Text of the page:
The Black Studies Unit at Hostos organized several Black History Month events in February under a unifying theme, “Sankofa in the Bronx,” to show how the social, political, and cultural contributions of African diaspora communities contributed to the development of New York’s northernmost borough.

The presentations, organized by Hostos professors Ana Ozuna, Weldon Williams, Anamaría Flores and Professor Steven Rice, revealed how African diaspora culture flourished with the founding of religious, political and civic organizations beginning in the colonial period. In the 1960s and 70s, Black and Afro-Latino community activists jointly contested violence, criminal activity and the destruction of Bronx neighborhoods. Today, Black and Afro-Latino Bronx residents continue to address pressing social and political issues such as gentrification through their civic engagement in cultural and educational institutions, and community groups.

More than 300 students, faculty and staff participated in these educational events that celebrated this rich heritage.

“Our hope is that students, faculty and staff gained a greater appreciation and understanding of African Diaspora cultures in The Bronx and their continued contributions to the social, cultural and political fabric of these neighborhoods through these presentations,” Professor Ozuna said.

The events were:
Africans in the Bronx: Developing Communities Abroad and in Africa:

Dr. Jane Kani Edward
Dr. Jane Kani Edward, a Sudanese native, presented her research with the Bronx African American History Project that examined the strategies developed by African immigrants to overcome challenges during their adjustment to life in the Bronx. Her lecture also highlighted the achievements and contributions of African immigrants to The Bronx and communities of origin in Africa.
The African American Experience in the Bronx:
Angel Hernandez, a dynamic educator and Bronx advocate, presented archival information on the social, political, and cultural contributions of African American communities in The Bronx dating back to the colonial period to today.

Contesting Cultural Appropriation and Gentrification in the South Bronx - The Bronx is Not For Sale:

1 woman 1 man seated. 1 woman speaker.
CASA organization tenant leaders, Fitzroy Christian and Carmen Vega-Rivera, a member of the Hostos Community College Foundation Board, provided an overview of their work to address inadequate housing conditions and safe housing with various state and citywide coalitions. They also delineated their current responses to the threat of gentrification in the South Bronx.
African Diaspora Dance Workshop:

dancers for African Diaspora Dance workshop taught by Maguette Camara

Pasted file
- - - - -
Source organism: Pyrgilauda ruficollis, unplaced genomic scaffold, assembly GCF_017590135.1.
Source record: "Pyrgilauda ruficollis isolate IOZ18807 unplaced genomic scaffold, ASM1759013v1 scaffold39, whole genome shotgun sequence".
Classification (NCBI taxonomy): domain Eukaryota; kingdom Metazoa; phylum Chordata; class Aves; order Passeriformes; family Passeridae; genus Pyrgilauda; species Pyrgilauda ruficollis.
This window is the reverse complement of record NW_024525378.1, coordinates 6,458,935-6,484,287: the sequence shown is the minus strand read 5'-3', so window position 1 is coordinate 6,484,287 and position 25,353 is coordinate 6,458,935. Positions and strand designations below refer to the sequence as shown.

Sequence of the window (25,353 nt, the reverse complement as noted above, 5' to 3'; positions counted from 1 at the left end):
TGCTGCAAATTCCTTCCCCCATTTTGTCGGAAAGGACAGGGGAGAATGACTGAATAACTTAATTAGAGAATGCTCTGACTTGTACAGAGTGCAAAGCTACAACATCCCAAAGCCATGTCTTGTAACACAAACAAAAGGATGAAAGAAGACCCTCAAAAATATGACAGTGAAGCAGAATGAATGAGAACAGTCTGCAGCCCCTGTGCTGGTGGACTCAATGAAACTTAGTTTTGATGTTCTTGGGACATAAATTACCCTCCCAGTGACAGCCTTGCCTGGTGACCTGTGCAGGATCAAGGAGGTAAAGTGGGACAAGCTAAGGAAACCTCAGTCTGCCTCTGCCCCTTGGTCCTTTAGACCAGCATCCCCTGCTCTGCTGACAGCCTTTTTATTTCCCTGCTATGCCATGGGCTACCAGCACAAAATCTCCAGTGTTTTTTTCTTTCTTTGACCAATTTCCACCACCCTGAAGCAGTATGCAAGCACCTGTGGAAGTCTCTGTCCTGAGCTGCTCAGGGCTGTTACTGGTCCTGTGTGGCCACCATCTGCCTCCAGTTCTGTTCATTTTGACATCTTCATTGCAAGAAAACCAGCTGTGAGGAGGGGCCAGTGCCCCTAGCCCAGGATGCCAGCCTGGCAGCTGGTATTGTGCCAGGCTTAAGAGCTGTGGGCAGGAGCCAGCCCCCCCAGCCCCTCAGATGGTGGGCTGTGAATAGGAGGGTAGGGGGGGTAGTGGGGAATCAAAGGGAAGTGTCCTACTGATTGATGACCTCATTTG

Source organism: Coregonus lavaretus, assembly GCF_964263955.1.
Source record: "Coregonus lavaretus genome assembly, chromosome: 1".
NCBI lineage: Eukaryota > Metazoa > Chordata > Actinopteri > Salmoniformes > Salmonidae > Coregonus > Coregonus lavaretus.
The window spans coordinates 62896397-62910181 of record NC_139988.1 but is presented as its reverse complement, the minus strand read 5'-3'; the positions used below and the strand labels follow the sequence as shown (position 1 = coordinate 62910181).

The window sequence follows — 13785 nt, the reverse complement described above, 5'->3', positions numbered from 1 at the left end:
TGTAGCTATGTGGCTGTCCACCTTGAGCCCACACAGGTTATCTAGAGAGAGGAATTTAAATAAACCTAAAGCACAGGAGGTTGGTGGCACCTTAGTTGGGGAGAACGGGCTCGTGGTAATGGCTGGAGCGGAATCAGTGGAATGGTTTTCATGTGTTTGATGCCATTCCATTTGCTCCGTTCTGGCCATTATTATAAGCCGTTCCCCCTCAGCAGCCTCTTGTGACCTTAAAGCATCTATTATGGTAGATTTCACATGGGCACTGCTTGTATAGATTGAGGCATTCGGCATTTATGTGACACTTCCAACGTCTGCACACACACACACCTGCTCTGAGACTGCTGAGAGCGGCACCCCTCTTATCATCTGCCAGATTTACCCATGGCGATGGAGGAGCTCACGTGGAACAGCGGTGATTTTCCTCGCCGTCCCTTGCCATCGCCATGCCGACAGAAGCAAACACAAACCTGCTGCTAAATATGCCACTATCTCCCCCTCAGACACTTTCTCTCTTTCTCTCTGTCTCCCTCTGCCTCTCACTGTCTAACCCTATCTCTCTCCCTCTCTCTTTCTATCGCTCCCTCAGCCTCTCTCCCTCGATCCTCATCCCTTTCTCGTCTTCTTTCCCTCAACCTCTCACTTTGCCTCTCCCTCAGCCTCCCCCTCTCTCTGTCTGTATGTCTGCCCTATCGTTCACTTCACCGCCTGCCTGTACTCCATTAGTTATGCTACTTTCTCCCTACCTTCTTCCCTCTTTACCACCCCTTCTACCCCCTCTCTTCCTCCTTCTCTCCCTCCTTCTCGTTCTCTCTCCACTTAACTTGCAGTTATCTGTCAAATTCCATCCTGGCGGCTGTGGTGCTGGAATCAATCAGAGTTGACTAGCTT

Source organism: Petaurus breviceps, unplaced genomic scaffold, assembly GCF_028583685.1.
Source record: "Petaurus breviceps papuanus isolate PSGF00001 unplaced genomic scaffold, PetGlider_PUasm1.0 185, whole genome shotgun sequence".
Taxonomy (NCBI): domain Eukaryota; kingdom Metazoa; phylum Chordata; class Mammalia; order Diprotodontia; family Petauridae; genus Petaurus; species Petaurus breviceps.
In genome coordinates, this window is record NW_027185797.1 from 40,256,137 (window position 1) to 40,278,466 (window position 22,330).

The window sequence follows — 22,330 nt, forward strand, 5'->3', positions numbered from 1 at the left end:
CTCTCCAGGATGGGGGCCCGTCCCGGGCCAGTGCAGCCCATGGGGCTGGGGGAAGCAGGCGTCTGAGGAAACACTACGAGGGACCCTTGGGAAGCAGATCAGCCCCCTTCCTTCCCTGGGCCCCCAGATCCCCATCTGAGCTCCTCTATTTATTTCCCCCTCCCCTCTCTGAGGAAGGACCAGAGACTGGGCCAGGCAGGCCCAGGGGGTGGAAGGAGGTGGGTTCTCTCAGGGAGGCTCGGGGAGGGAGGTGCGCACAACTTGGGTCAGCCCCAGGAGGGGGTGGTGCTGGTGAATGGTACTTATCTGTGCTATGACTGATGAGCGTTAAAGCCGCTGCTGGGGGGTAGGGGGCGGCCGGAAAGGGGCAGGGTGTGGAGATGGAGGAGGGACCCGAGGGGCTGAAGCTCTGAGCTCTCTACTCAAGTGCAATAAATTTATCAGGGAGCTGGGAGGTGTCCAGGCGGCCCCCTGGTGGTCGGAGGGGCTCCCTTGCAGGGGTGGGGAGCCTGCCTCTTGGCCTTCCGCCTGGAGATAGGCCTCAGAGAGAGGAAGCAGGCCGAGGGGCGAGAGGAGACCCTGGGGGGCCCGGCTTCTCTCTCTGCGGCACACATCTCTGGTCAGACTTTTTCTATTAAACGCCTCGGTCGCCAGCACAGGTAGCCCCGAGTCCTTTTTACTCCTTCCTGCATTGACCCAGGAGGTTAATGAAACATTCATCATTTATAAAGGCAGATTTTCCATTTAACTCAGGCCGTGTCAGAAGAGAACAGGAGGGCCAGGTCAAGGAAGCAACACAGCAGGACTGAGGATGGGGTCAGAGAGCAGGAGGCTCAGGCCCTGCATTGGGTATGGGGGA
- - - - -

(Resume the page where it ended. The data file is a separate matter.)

The final event allowed participants to get moving during a dynamic and energizing African Diaspora Dance workshop taught by Maguette Camara, a Bronx resident, recognized West African choreographer, musician, and instructor of all levels and ages at The Ailey School, Barnard College, Cathedral High School, and Battery Park City Parks Conservancy.

These events were possible thanks to the contributions of the Black Studies Unit, Black Student Union, Hip-Hop Club, Student Activities, Student Government Association, and the Student Leadership Academy. The Office of Academic Affairs sponsored this Black History Month 2016 program.

About Hostos Community College
Eugenio María de Hostos Community College is an educational agent for change that has been transforming and improving the quality of life in the South Bronx and neighboring communities since 1968. It serves as a gateway to intellectual growth and socioeconomic mobility, as well as a point of departure for lifelong learning, success in professional careers, and transfer to advanced higher education programs. The College’s unique Student Success Coaching Unit provides students with individualized guidance and exemplifies its emphasis on student support services.

Named one of the top 10 finalists for the 2015 Aspen Prize for Community College Excellence, Hostos offers 27 associate degree programs and two certificate programs that facilitate easy transfer to The City University of New York’s (CUNY) four-year colleges or baccalaureate studies at other institutions. The College has an award-winning Division of Continuing Education & Workforce Development that offers professional development courses and certificate-bearing workforce training programs. Hostos is part of CUNY, the nation’s leading urban public university, which serves more than 500,000 students at 24 colleges.